I was rather small and skinny, and because of this, I had been dumped into toilets, locked into lockers, pushed around, called names, and I was finished with it. No one was going to bully me anymore. That is how I felt in the fifth grade, when for years I had been subjected to torment by my larger peers.
Madrona Elementary was a non-graded school, which meant that we never received a grade, but only a “pass” or “fail.” It is a progressive approach to education, but the playground and the halls were not as modern as one might expect. The issue of bullying still abounded. Perhaps even more so, with troubled children coming to the school to find an easier footing in the Washington state educational system. Though I had been bullied for as long I could remember, it never stopped. Pacifism had not done its purported job.
On my birthday in the fifth grade, I got a basketball from my mother. Basketball was my favorite sport, though I was short. I loved watching the theatrics and the intense pace of the game. Sometimes there was nothing better than going to a hoop and shooting baskets and dribbling around. It was a type of therapy for me.
The day after my birthday, I brought my basketball to school. I wanted to shoot some hoops during recess. After only a few shots, a big kid came up to me and snatched the ball away from me with strong force. At that moment, something surged within me. It was a rage I had never known. It must have been cultivating within me through the years of bullying and mocking. Without a thought, I punched the kid in the face as hard as I could. It seemed like an uncontrolled force made me do it—purely out of instinct. All the pain and shame I felt powered my punch, and knocked the kid down into a crying fit.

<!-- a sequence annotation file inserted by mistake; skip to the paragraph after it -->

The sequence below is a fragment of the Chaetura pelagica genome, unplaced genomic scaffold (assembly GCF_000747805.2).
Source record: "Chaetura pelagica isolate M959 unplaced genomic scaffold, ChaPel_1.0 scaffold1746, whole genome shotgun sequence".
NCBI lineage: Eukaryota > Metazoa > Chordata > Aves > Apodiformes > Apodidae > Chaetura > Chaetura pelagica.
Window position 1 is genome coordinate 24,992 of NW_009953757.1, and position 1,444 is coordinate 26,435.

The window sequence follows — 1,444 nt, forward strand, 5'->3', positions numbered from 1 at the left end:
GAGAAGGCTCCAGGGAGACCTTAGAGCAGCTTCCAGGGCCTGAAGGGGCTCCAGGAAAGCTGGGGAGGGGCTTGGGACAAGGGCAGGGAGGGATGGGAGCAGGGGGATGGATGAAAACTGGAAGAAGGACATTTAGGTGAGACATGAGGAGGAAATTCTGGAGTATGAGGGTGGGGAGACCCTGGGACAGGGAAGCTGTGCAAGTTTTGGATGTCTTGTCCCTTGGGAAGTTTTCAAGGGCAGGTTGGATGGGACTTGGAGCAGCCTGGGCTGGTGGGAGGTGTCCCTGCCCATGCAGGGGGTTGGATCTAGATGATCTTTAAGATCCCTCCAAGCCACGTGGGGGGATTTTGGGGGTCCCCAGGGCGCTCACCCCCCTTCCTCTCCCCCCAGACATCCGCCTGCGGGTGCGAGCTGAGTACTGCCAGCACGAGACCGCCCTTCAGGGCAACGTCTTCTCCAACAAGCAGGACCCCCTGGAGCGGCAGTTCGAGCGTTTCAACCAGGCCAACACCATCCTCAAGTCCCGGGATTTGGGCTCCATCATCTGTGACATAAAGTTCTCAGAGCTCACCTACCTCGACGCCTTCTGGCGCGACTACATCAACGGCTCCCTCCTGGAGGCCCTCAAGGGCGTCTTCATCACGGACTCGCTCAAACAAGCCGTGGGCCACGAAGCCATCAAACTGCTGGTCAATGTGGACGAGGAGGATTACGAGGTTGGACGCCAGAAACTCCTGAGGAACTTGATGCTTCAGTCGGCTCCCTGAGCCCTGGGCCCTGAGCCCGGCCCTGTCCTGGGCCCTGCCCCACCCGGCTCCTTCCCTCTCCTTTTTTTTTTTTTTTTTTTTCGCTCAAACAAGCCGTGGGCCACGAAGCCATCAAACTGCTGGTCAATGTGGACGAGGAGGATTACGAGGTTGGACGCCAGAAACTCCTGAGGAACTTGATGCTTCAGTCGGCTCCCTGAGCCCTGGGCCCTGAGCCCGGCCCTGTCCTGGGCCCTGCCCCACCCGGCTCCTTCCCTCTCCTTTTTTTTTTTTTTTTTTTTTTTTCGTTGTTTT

The principal called my mother in a calm voice and informed her of my actions. My mother seemed indifferent about it, and thought it was best that I fought back. I think she was right, because after this fight, no one bothered to bully me again, until middle school. But that is another story.